Why Wellness Exams?
Regular wellness exams allow your veterinarian to evaluate your pet’s general health and become aware of any health problems before they become serious illnesses. Since your pet cannot vocalize his feelings, you must rely on regular physical examinations by a veterinarian and your at-home observations to assess your pet’s health.
Routine blood testing, urinalysis (urine testing) and other tests are recommended for all pets in their “senior years.” Your veterinarian may recommend routine blood testing and urinalysis for younger pets to establish baseline values, which can be used for comparison as pets age.
How often does my pet need a wellness examination?
Every year for a dog or cat is equivalent to five to seven human years, so it is important that your pet receives a wellness exam at least every year, and more often when he enters his senior years. Many aspects of your pet’s health can change in a short amount of time, so make sure your pet does not miss even one exam.
Similar to people, pets need to visit the veterinarian more often as they get older in order to prevent and treat illnesses that come with age. AAHA(the American Animal Hospital Association) recommends that healthy dogs and cats visit the veterinarian once a year for a complete exam and laboratory testing. Healthy senior dogs and cats should receive a wellness exam and lab testing every six months. Depending on your pet’s age and health, your veterinarian will suggest an appropriate physical examination schedule to help keep your pet in tip-top shape.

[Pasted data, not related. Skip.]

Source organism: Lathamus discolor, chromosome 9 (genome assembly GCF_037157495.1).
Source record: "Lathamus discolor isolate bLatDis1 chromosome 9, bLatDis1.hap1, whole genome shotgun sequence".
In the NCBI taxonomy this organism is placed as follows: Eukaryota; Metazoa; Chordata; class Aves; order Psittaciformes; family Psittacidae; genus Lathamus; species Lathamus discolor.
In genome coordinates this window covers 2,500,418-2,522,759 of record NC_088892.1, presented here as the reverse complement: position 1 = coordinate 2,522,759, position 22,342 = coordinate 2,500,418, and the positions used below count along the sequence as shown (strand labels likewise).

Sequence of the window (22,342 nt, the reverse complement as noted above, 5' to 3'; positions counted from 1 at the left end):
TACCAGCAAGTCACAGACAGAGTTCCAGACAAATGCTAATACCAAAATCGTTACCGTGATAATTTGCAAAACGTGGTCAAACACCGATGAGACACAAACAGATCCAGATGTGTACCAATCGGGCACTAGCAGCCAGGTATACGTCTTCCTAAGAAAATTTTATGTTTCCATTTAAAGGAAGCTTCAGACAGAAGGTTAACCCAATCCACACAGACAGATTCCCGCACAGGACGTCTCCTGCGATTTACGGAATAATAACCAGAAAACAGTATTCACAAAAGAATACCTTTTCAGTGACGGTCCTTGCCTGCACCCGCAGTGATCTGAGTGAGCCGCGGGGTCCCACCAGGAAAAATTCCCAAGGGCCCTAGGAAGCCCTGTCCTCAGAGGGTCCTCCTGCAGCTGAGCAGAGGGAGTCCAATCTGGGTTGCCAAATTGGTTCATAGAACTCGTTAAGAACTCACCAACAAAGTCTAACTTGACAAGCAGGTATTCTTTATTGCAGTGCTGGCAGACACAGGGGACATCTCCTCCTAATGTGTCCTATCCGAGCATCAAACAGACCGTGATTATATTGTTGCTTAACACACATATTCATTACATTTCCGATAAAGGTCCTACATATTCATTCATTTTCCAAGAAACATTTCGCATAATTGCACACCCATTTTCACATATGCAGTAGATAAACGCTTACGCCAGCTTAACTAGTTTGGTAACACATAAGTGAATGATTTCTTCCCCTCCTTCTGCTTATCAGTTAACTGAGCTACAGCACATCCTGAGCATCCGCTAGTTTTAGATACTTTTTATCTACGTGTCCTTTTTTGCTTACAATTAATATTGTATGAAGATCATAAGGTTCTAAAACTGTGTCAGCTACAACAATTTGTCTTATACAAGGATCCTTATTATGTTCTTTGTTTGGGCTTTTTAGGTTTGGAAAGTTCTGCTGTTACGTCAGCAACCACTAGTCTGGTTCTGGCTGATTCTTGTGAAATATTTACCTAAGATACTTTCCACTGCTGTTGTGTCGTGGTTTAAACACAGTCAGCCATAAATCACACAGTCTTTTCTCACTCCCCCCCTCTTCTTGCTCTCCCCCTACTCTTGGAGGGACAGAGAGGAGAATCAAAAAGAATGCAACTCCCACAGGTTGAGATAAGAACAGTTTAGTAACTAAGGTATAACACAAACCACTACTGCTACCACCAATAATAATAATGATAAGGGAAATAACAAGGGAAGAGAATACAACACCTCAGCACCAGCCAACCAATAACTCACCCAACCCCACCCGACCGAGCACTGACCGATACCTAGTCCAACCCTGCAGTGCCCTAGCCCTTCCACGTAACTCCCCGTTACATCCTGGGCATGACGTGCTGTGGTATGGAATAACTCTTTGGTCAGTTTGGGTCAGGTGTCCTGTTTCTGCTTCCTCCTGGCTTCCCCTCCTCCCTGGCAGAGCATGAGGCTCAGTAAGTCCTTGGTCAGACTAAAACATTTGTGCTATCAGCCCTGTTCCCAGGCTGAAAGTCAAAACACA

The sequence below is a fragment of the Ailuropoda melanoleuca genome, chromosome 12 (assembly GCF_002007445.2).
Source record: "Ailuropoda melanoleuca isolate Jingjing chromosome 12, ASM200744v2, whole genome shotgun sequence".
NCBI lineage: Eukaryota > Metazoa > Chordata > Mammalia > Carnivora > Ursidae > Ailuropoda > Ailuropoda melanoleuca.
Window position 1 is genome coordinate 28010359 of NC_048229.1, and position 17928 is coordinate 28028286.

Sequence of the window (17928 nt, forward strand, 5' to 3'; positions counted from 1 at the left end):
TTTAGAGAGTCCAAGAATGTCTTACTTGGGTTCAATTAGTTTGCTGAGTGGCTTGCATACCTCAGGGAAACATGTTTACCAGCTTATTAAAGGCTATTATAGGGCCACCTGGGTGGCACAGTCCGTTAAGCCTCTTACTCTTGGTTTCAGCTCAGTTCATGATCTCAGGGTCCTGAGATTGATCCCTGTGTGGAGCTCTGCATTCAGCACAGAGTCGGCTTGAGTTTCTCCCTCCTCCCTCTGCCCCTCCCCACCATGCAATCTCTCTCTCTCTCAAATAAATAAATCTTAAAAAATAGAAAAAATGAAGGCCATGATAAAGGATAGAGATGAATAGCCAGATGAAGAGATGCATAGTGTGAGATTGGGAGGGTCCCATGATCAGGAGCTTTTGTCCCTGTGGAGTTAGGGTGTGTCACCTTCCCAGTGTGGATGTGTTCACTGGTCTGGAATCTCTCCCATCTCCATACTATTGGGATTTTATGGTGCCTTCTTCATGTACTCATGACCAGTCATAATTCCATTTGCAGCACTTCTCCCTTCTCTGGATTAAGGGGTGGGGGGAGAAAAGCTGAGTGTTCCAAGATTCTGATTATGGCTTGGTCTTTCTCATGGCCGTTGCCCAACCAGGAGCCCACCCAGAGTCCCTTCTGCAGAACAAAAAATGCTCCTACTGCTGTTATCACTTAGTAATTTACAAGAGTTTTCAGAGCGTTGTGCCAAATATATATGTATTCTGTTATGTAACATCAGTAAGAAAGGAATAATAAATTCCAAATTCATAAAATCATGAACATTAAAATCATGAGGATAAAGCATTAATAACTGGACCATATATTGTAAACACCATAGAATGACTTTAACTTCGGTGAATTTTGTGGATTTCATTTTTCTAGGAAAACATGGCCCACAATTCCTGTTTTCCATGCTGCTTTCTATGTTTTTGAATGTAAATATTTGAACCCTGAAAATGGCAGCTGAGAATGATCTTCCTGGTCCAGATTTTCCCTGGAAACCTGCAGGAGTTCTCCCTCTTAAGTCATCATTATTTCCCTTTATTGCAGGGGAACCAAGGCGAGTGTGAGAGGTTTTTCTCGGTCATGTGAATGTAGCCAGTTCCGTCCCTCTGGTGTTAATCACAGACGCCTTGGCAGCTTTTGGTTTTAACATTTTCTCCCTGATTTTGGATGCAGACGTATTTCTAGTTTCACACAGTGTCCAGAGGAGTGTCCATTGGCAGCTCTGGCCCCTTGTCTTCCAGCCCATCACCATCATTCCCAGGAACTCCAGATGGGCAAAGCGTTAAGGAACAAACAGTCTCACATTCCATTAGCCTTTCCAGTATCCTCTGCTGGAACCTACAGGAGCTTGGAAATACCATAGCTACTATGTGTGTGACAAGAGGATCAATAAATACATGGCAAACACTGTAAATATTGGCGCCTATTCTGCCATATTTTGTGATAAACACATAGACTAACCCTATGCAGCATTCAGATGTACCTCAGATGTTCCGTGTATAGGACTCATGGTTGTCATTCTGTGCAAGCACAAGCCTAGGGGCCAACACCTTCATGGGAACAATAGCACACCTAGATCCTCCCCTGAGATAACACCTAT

What can I expect during my pet’s wellness examination?
Your veterinarian will request a complete history of your pet’s health. Don’t forget to mention any unusual behavior that you have noticed in your pet, including:
- Eating more than normal
- Excessive drinking of water, panting, scratching or urination
- Weight gain or loss
- Trouble getting up in the morning
- Decreased energy/not wanting to exercise
Depending on where you live, your pet’s lifestyle and age, and other factors, your veterinarian may also ask about your pet’s exposure to fleas, ticks, heartworms and intestinal parasites. He or she will develop an individualized treatment and/or preventative plan to address these issues.
Your veterinarian or an assistant will take your pet’s temperature, pulse, respiration (breathing) rate and body weight. If your pet has lost weight since his last physical exam, he may be experiencing the early stages of metabolic disease, such as kidney disease or diabetes. If your pet has gained weight since his last exam, there could be an underlying metabolic reason that your veterinarian could easily diagnose with the use of a simple blood panel. Many metabolic diseases can be frequently overlooked, but easily diagnosed and managed with the use of daily medication. If your pet is simply overweight, your veterinarian will work with you to develop an appropriate diet and exercise plan to return your pet to a healthier weight. Weight is an important consideration in your pet’s health-an extra two or three pounds could mean the difference between your pet being fit and healthy or obese.
Your veterinarian may ask if your pet has been shaking his head or scratching at his ears, and if you have noticed an odor coming from your pet’s ears. Your pet’s ear canals protect his inner ear, but also become a home for parasites and other foreign objects. Your veterinarian will closely examine your pet’s ears to make sure they are healthy.
Eye examinations often reveal many health issues, including anemia, infection, glaucoma, cataracts, high blood pressure, jaundice, kidney problems and allergies, in addition to eye injuries and ulcers. Observation of the inner structures and the outward appearances of the eyes will be included in an eye examination.